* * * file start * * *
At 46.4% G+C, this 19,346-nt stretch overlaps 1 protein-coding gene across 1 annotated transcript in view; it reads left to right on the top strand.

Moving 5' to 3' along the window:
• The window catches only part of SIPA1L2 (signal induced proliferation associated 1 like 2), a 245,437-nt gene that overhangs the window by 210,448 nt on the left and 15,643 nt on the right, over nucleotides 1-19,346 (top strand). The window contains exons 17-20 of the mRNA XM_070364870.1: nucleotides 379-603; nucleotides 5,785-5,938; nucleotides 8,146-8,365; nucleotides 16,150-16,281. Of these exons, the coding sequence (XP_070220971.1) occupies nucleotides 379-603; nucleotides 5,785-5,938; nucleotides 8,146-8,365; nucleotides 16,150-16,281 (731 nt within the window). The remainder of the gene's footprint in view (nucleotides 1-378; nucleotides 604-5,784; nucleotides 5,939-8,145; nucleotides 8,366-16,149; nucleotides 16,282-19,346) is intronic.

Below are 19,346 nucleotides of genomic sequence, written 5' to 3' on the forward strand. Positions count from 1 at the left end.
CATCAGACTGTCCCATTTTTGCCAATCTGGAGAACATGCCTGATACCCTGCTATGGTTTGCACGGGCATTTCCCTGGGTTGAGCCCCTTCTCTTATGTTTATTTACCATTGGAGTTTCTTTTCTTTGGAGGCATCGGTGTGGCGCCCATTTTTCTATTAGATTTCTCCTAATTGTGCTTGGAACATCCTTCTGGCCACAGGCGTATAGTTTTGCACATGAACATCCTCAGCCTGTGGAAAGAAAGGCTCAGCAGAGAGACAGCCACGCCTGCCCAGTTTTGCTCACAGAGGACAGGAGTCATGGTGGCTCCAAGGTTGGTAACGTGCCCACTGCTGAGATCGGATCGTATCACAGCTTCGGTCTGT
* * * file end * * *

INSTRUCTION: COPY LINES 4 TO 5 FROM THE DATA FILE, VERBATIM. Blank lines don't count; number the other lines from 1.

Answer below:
Below are 19,346 nucleotides of genomic sequence, written 5' to 3' on the forward strand. Positions count from 1 at the left end.
CATCAGACTGTCCCATTTTTGCCAATCTGGAGAACATGCCTGATACCCTGCTATGGTTTGCACGGGCATTTCCCTGGGTTGAGCCCCTTCTCTTATGTTTATTTACCATTGGAGTTTCTTTTCTTTGGAGGCATCGGTGTGGCGCCCATTTTTCTATTAGATTTCTCCTAATTGTGCTTGGAACATCCTTCTGGCCACAGGCGTATAGTTTTGCACATGAACATCCTCAGCCTGTGGAAAGAAAGGCTCAGCAGAGAGACAGCCACGCCTGCCCAGTTTTGCTCACAGAGGACAGGAGTCATGGTGGCTCCAAGGTTGGTAACGTGCCCACTGCTGAGATCGGATCGTATCACAGCTTCGGTCTGT